In 2022, we have added another 200 women. We are collaborating with Sosai Renewable Energies, a project funded by USAID, to teach them how to use solar energy to dry some of their excess produce. They also learn how to process, package, and sell their dried tomatoes.

Can you tell us more about your impact on women?

I am always excited about the fact that we are working with women. One could almost say that we are biased towards women. If you look at our staff, almost 90 per cent of them are women. Most farmers are women; all our trainings have been targeted at women. Our board is made up of three women and three men.

I feel that women are the backbone of society. If these women are taken care of and can earn a living, they can take care of their families and their children. 

How do you measure the impact you create?

We track the number of farmers we work with and calculate their income increase. From time to time, we also go back to the women we have trained to see how they have progressed. This year, we hope to keep track of them in a more consistent manner.

Women trained

What is the unique selling point of your products?

All the products we sell are completely organic. We do not use any form of preservatives or artificial flavours. Most of the other tomato pastes you see are imported and use a lot of additives. We have been doing this for three years now and the response has been really good. 

Can you tell us about the growth of your business?

We started with three stores in 2019 and sold 3,000 jars. In 2020, we produced 9,000 jars and sold all of them. Last year, with Covid-19 and inflation, we sold less than expected: between 15,000 and 17,000 units. About thirty stores sell our products, including large supermarkets. We have also increased our product range from one to six products. 

This year, we will go massively into marketing. We are jumping from 15,000 to at least 49,000 units this year. That means we need to get more farmers and more staff.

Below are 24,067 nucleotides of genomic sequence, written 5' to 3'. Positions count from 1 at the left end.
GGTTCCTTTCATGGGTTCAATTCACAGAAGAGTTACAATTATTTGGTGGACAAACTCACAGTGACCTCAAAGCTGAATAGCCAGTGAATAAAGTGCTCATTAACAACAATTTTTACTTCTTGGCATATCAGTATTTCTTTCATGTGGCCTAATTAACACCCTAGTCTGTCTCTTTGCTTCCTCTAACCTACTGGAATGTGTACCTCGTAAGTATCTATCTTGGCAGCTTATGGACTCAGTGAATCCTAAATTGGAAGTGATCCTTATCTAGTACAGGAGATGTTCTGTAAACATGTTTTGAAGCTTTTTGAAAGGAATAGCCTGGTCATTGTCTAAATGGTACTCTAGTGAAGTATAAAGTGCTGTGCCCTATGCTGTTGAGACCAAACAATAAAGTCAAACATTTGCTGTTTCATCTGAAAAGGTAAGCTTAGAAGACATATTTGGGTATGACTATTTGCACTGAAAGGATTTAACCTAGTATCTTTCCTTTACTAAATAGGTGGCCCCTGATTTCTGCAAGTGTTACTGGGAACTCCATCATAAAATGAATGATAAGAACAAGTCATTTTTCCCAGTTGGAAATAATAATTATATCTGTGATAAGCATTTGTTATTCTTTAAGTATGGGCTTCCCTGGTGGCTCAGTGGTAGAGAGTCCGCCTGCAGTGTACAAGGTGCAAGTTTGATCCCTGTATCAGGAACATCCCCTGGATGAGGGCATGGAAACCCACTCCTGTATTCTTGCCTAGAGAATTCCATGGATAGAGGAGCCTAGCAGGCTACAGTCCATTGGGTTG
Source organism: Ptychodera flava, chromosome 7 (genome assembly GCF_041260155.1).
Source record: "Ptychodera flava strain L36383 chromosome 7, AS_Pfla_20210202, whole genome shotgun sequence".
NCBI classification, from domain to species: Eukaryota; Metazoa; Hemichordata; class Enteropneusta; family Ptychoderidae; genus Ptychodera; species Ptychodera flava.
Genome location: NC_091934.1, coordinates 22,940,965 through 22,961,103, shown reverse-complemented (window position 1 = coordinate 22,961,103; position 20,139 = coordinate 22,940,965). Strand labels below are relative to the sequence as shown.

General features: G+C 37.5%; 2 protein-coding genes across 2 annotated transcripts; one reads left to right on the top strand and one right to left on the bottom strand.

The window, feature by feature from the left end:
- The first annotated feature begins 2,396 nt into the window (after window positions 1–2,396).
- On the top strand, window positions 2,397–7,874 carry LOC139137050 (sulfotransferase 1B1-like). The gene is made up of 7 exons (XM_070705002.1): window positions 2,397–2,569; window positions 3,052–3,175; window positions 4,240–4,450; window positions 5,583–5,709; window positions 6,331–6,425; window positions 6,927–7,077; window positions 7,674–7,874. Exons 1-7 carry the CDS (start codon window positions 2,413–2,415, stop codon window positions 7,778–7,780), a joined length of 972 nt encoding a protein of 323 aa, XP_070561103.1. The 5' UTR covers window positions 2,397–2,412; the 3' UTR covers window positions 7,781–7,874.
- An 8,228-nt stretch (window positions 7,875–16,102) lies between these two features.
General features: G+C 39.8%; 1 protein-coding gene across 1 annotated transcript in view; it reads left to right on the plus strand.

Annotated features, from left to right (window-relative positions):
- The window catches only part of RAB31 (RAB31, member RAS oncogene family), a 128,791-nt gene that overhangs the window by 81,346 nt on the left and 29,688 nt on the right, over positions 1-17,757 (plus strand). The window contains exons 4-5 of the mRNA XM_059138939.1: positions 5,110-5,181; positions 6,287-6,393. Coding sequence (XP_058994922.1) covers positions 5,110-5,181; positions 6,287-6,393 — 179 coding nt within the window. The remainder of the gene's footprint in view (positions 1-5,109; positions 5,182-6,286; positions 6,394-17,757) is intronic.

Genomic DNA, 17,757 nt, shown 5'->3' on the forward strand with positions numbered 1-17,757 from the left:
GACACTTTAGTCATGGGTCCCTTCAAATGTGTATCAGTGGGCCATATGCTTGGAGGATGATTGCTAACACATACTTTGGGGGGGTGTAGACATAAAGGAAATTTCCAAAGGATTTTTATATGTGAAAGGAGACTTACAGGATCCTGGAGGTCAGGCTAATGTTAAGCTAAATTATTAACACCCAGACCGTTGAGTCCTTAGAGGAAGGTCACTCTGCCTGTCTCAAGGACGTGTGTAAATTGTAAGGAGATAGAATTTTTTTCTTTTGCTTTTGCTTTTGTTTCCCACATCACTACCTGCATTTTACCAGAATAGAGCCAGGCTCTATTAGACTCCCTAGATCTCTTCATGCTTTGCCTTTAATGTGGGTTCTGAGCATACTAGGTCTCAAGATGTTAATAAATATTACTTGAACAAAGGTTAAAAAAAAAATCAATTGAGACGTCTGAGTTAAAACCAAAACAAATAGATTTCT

How large is the market you serve?

There is a huge market in this field: 43 million US dollars for supermarkets and retail stores, 360,000 dollars in restaurants, and 1.2 million for Nigerian households. 

How do you generate income through the trainings?

Our trainings have been in two categories. The first one is for low-income women – these 200 people I have been talking about. We crowdfunded on and got grants to finance them. 

The second category is for women entrepreneurs, mostly caterers. We pay 100,000 naira for the one-month package and 30,000 naira for the shorter training in 2022.

Can you tell me the annual revenue of your business?

We had about 25,000 dollars in revenue last year. We would have earned much more, but there was huge inflation. So even though our products were already in the stores, the price we started at was not the price we ended at. When you are just entering into these stores, you cannot change your prices every day. So, we decided to take a loss instead of jeopardizing our relationship with these major supermarkets.

Do you receive any funding or technical support from outside the company? 

We have received support from various organisations. I told you about the Food Connection Challenge from the Netherlands. Then, we also got support from TechnoServe Nigeria, which gave us some equipment and connected us to cooperatives.

When the Covid-19 pandemic started in 2020, we got a $7000 grant from GAIN Organisation under the Keeping Food Markets working (KFMW) Program. Recently, we also got support from GIZ, the Nigerian Export Promotion Council, and the Small Women-Owned Business Fund run by the United States African Development Foundation (USADF).